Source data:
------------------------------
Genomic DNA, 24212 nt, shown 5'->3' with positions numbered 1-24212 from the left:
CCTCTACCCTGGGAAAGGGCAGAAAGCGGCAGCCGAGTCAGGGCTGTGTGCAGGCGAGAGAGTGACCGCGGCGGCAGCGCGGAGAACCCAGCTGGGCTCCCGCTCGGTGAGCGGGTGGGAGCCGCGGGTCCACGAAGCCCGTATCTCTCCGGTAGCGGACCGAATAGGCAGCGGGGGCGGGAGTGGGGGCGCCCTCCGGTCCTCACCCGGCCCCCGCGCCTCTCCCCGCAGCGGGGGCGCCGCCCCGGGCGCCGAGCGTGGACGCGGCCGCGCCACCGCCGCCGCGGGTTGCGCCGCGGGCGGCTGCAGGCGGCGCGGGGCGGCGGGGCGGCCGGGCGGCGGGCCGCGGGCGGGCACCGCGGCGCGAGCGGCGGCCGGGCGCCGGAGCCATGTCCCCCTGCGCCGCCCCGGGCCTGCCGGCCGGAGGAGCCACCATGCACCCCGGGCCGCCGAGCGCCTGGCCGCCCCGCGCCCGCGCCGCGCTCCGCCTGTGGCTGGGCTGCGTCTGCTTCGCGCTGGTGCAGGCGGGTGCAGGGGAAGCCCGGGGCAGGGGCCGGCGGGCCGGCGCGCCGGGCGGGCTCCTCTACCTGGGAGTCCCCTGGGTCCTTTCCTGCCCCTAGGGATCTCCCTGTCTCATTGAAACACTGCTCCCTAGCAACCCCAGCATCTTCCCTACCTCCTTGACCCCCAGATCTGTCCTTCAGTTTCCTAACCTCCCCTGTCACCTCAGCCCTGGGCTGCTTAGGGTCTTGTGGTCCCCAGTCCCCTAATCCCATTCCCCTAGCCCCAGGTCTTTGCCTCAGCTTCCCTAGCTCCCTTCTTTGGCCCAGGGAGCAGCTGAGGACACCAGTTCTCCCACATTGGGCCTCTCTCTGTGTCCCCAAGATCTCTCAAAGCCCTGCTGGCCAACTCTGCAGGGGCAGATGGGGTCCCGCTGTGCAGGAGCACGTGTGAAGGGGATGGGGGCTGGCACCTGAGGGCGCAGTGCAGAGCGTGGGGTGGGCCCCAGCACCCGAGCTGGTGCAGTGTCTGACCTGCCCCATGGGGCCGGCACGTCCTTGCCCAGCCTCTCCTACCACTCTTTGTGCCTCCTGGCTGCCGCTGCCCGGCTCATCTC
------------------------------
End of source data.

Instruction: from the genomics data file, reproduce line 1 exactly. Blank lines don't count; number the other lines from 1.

Genomic DNA, 24212 nt, shown 5'->3' with positions numbered 1-24212 from the left: